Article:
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BOSTON — The consumption of processed red meat may pose an increased risk of Type 2 diabetes, according to a new study conducted by the Harvard School of Public Health.
The “Red Meat Consumption and Risk of Type 2 Diabetes: 3 Cohorts of U.S. Adults and an Updated Meta-Analysis” study — led by An Pan, research fellow in the HSPH department of nutrition, along with senior author and professor of nutrition and epidemiology at HSPH Frank Hu and colleagues — found that a a daily 100-g serving of unprocessed red meat (about the size of a deck of cards) was associated with a 19% increased risk of Type 2 diabetes, while a 50-g serving of processed red meat (i.e., two slices of bacon, one hot dog or one sausage) was associated with a 51% increased risk. Similarly, patients that substituted red meat with a serving of such healthier proteins as low-fat dairy, nuts or whole grains were associated a lower risk of developing Type 2 diabetes (17%, 21% and 23%, respectively).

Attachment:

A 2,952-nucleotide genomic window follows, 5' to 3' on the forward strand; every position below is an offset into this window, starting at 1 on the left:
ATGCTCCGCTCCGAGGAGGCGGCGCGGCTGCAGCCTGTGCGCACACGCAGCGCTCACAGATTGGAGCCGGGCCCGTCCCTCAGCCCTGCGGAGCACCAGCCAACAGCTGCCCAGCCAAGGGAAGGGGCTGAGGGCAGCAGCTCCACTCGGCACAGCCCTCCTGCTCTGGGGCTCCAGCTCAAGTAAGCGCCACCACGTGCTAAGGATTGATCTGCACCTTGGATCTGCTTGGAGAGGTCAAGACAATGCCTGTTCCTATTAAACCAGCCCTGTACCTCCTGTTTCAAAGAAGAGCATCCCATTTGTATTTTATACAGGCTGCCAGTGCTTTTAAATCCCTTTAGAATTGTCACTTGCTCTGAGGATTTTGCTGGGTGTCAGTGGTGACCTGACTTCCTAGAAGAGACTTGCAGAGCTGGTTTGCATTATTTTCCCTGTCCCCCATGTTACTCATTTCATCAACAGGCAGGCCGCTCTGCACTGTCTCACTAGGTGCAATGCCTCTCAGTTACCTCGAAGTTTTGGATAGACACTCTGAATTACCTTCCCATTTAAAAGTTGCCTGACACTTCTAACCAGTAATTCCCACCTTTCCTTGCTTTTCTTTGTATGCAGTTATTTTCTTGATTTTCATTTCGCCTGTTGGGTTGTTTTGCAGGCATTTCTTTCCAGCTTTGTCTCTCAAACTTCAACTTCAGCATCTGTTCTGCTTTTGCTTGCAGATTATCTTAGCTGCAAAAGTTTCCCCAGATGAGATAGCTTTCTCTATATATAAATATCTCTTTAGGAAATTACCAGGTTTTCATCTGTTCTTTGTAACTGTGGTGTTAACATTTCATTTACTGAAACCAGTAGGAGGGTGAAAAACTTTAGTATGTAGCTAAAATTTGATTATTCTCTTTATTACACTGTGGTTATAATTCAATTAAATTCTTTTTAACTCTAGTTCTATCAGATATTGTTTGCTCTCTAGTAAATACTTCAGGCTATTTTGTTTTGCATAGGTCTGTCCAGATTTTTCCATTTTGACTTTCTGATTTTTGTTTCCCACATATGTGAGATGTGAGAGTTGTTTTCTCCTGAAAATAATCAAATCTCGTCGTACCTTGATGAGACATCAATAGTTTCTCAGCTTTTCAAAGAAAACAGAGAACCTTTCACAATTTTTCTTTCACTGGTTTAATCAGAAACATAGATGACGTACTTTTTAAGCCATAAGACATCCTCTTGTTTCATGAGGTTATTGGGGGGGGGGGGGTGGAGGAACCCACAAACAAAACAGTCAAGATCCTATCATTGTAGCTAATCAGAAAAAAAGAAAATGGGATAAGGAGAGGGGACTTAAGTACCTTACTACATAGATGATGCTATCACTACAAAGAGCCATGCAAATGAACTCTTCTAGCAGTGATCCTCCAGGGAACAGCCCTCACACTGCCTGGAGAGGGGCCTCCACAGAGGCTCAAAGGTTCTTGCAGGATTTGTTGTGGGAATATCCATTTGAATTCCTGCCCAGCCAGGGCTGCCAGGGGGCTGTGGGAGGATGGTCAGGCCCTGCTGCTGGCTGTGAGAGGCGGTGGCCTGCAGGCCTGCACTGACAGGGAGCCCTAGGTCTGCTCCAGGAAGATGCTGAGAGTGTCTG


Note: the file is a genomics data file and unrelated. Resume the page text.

The authors pooled their data from three cohorts and analyzed questionnaire responses from a combined total of 204,157 patients. Additionally, HSPH researchers also conducted an updated meta-analysis, combining data from their new study with data from existing studies that included a total of 442,101 patients, 28,228 of whom developed Type 2 diabetes during the study.
The data was adjusted for age, body mass index and other lifestyle and dietary risk factors, the researchers noted.
“Clearly, the results from this study have huge public health implications given the rising Type 2 diabetes epidemic and increasing consumption of red meats worldwide,” Hu said. “The good news is that such troubling risk factors can be offset by swapping red meat for a healthier protein.”
The study was published online in the American Journal of Clinical Nutrition.